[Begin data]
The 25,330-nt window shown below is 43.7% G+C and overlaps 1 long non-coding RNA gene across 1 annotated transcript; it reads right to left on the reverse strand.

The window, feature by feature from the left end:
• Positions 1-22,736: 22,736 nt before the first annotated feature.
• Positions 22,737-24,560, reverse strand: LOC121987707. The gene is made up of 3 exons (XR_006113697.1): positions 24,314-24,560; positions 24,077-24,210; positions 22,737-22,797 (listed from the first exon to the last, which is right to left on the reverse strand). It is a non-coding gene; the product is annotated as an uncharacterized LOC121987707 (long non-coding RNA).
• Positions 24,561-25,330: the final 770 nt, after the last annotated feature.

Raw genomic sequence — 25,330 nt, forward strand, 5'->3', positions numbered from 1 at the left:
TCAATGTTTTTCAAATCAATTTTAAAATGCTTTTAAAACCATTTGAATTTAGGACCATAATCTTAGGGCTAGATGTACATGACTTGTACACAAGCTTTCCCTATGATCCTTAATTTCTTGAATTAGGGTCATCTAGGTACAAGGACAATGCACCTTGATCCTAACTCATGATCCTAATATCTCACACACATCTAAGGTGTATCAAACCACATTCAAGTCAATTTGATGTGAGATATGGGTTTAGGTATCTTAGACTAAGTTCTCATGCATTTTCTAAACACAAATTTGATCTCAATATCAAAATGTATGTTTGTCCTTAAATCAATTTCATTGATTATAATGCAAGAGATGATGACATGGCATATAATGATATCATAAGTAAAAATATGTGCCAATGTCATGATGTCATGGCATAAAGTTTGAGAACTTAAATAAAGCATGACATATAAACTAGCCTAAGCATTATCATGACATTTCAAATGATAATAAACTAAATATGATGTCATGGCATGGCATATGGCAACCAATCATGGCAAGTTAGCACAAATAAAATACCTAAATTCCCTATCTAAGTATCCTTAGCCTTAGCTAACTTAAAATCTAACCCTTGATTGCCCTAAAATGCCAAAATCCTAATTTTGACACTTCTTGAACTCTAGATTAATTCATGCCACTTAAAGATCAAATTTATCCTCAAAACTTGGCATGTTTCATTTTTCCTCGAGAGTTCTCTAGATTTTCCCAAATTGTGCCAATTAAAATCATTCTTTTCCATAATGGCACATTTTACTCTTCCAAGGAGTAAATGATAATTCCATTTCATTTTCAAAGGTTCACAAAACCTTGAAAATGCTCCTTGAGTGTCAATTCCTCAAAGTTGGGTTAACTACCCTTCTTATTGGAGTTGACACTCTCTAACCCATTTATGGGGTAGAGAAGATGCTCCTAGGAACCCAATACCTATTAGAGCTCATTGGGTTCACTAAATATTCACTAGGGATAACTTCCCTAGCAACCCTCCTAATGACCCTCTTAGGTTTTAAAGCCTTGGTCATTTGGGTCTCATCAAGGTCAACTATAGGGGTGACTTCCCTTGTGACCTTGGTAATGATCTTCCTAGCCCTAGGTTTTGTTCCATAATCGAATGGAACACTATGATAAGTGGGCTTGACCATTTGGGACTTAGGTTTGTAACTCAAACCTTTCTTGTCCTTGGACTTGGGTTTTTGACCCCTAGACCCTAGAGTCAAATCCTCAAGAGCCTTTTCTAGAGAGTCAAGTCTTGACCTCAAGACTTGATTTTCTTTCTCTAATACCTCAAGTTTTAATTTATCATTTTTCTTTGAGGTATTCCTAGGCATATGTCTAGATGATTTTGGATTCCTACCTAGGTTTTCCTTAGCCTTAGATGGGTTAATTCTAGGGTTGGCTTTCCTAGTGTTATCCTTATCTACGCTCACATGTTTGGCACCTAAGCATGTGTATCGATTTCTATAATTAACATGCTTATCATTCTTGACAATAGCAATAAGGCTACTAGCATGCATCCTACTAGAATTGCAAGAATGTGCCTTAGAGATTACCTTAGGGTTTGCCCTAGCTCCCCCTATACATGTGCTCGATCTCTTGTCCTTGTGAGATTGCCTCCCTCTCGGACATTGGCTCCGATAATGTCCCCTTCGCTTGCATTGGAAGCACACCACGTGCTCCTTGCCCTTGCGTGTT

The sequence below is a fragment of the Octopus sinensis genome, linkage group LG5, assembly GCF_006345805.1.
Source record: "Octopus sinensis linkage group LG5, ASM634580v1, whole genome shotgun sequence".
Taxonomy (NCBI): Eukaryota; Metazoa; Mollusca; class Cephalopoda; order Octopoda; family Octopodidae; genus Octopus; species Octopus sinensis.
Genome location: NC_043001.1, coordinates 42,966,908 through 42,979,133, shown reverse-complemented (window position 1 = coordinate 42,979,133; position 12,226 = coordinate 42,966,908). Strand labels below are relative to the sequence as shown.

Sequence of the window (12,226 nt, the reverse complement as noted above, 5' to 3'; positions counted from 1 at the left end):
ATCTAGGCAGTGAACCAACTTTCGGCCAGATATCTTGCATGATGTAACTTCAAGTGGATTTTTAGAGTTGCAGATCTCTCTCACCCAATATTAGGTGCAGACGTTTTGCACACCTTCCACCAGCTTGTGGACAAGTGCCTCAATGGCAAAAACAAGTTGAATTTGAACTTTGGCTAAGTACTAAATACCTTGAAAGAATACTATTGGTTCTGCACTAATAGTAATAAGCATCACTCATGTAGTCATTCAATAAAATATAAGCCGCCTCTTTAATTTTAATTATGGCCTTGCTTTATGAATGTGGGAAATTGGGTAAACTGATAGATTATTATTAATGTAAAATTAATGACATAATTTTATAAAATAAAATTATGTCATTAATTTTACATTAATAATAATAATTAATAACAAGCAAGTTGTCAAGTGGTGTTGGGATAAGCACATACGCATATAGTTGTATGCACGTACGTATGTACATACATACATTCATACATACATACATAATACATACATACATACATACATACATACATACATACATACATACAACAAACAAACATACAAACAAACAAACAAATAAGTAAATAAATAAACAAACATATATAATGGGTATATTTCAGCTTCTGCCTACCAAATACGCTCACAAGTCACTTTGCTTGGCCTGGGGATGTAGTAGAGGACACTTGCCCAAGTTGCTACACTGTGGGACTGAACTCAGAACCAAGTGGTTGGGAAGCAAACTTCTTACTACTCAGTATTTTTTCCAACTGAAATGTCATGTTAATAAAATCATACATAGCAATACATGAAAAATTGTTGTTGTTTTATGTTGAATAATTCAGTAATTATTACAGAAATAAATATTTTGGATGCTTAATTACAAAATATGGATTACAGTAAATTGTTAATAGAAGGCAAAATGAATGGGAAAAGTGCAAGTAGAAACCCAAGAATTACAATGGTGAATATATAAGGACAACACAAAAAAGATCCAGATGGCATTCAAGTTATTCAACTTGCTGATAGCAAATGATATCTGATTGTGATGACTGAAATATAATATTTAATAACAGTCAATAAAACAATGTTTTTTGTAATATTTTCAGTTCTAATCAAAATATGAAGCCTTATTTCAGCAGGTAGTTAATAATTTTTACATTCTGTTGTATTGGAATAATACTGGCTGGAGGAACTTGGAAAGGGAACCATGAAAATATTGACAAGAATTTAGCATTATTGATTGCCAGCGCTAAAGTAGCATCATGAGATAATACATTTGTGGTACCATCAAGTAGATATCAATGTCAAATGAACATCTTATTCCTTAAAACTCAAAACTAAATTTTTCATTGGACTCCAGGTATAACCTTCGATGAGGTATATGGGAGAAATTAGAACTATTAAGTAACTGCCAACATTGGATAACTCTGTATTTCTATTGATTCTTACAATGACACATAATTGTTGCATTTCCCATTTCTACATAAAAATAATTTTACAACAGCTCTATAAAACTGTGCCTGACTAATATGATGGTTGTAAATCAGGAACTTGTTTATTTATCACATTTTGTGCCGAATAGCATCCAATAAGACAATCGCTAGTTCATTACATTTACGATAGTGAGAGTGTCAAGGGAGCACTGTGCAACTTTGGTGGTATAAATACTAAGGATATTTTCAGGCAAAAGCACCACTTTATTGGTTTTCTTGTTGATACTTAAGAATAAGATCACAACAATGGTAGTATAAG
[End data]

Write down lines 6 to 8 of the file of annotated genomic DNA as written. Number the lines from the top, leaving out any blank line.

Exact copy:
Raw genomic sequence — 25,330 nt, forward strand, 5'->3', positions numbered from 1 at the left:
TCAATGTTTTTCAAATCAATTTTAAAATGCTTTTAAAACCATTTGAATTTAGGACCATAATCTTAGGGCTAGATGTACATGACTTGTACACAAGCTTTCCCTATGATCCTTAATTTCTTGAATTAGGGTCATCTAGGTACAAGGACAATGCACCTTGATCCTAACTCATGATCCTAATATCTCACACACATCTAAGGTGTATCAAACCACATTCAAGTCAATTTGATGTGAGATATGGGTTTAGGTATCTTAGACTAAGTTCTCATGCATTTTCTAAACACAAATTTGATCTCAATATCAAAATGTATGTTTGTCCTTAAATCAATTTCATTGATTATAATGCAAGAGATGATGACATGGCATATAATGATATCATAAGTAAAAATATGTGCCAATGTCATGATGTCATGGCATAAAGTTTGAGAACTTAAATAAAGCATGACATATAAACTAGCCTAAGCATTATCATGACATTTCAAATGATAATAAACTAAATATGATGTCATGGCATGGCATATGGCAACCAATCATGGCAAGTTAGCACAAATAAAATACCTAAATTCCCTATCTAAGTATCCTTAGCCTTAGCTAACTTAAAATCTAACCCTTGATTGCCCTAAAATGCCAAAATCCTAATTTTGACACTTCTTGAACTCTAGATTAATTCATGCCACTTAAAGATCAAATTTATCCTCAAAACTTGGCATGTTTCATTTTTCCTCGAGAGTTCTCTAGATTTTCCCAAATTGTGCCAATTAAAATCATTCTTTTCCATAATGGCACATTTTACTCTTCCAAGGAGTAAATGATAATTCCATTTCATTTTCAAAGGTTCACAAAACCTTGAAAATGCTCCTTGAGTGTCAATTCCTCAAAGTTGGGTTAACTACCCTTCTTATTGGAGTTGACACTCTCTAACCCATTTATGGGGTAGAGAAGATGCTCCTAGGAACCCAATACCTATTAGAGCTCATTGGGTTCACTAAATATTCACTAGGGATAACTTCCCTAGCAACCCTCCTAATGACCCTCTTAGGTTTTAAAGCCTTGGTCATTTGGGTCTCATCAAGGTCAACTATAGGGGTGACTTCCCTTGTGACCTTGGTAATGATCTTCCTAGCCCTAGGTTTTGTTCCATAATCGAATGGAACACTATGATAAGTGGGCTTGACCATTTGGGACTTAGGTTTGTAACTCAAACCTTTCTTGTCCTTGGACTTGGGTTTTTGACCCCTAGACCCTAGAGTCAAATCCTCAAGAGCCTTTTCTAGAGAGTCAAGTCTTGACCTCAAGACTTGATTTTCTTTCTCTAATACCTCAAGTTTTAATTTATCATTTTTCTTTGAGGTATTCCTAGGCATATGTCTAGATGATTTTGGATTCCTACCTAGGTTTTCCTTAGCCTTAGATGGGTTAATTCTAGGGTTGGCTTTCCTAGTGTTATCCTTATCTACGCTCACATGTTTGGCACCTAAGCATGTGTATCGATTTCTATAATTAACATGCTTATCATTCTTGACAATAGCAATAAGGCTACTAGCATGCATCCTACTAGAATTGCAAGAATGTGCCTTAGAGATTACCTTAGGGTTTGCCCTAGCTCCCCCTATACATGTGCTCGATCTCTTGTCCTTGTGAGATTGCCTCCCTCTCGGACATTGGCTCCGATAATGTCCCCTTCGCTTGCATTGGAAGCACACCACGTGCTCCTTGCCCTTGCGTGTT

The sequence below is a fragment of the Octopus sinensis genome, linkage group LG5, assembly GCF_006345805.1.